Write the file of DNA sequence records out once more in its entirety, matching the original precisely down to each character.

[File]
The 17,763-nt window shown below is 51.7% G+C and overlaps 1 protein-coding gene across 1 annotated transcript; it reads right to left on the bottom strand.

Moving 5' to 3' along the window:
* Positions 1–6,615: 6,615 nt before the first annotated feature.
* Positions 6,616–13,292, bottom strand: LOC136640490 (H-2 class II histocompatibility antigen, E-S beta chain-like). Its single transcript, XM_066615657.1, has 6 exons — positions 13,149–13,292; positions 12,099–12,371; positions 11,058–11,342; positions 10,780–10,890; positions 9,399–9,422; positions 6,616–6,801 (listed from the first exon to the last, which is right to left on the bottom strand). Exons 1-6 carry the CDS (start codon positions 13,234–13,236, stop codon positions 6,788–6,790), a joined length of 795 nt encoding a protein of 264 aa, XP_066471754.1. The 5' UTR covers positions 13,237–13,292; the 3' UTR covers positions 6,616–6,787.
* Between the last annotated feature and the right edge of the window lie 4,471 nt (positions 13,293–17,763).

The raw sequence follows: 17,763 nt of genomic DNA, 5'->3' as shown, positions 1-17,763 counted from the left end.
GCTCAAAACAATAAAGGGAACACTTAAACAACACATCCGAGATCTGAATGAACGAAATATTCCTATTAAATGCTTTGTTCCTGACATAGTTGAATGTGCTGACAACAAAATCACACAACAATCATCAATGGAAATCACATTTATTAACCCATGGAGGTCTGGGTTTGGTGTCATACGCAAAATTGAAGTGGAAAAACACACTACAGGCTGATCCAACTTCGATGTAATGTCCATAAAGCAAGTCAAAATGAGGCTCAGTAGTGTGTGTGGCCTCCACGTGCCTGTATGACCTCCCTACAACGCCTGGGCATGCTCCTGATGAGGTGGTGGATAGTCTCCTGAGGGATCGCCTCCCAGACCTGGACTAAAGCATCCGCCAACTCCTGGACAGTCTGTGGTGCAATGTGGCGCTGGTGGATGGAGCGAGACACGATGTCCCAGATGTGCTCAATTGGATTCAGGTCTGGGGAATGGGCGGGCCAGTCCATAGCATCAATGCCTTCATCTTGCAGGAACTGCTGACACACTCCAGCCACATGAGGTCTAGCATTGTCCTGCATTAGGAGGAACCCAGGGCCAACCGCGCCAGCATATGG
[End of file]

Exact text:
The 17,763-nt window shown below is 51.7% G+C and overlaps 1 protein-coding gene across 1 annotated transcript; it reads right to left on the bottom strand.

Moving 5' to 3' along the window:
* Positions 1–6,615: 6,615 nt before the first annotated feature.
* Positions 6,616–13,292, bottom strand: LOC136640490 (H-2 class II histocompatibility antigen, E-S beta chain-like). Its single transcript, XM_066615657.1, has 6 exons — positions 13,149–13,292; positions 12,099–12,371; positions 11,058–11,342; positions 10,780–10,890; positions 9,399–9,422; positions 6,616–6,801 (listed from the first exon to the last, which is right to left on the bottom strand). Exons 1-6 carry the CDS (start codon positions 13,234–13,236, stop codon positions 6,788–6,790), a joined length of 795 nt encoding a protein of 264 aa, XP_066471754.1. The 5' UTR covers positions 13,237–13,292; the 3' UTR covers positions 6,616–6,787.
* Between the last annotated feature and the right edge of the window lie 4,471 nt (positions 13,293–17,763).

The raw sequence follows: 17,763 nt of genomic DNA, 5'->3' as shown, positions 1-17,763 counted from the left end.
GCTCAAAACAATAAAGGGAACACTTAAACAACACATCCGAGATCTGAATGAACGAAATATTCCTATTAAATGCTTTGTTCCTGACATAGTTGAATGTGCTGACAACAAAATCACACAACAATCATCAATGGAAATCACATTTATTAACCCATGGAGGTCTGGGTTTGGTGTCATACGCAAAATTGAAGTGGAAAAACACACTACAGGCTGATCCAACTTCGATGTAATGTCCATAAAGCAAGTCAAAATGAGGCTCAGTAGTGTGTGTGGCCTCCACGTGCCTGTATGACCTCCCTACAACGCCTGGGCATGCTCCTGATGAGGTGGTGGATAGTCTCCTGAGGGATCGCCTCCCAGACCTGGACTAAAGCATCCGCCAACTCCTGGACAGTCTGTGGTGCAATGTGGCGCTGGTGGATGGAGCGAGACACGATGTCCCAGATGTGCTCAATTGGATTCAGGTCTGGGGAATGGGCGGGCCAGTCCATAGCATCAATGCCTTCATCTTGCAGGAACTGCTGACACACTCCAGCCACATGAGGTCTAGCATTGTCCTGCATTAGGAGGAACCCAGGGCCAACCGCGCCAGCATATGG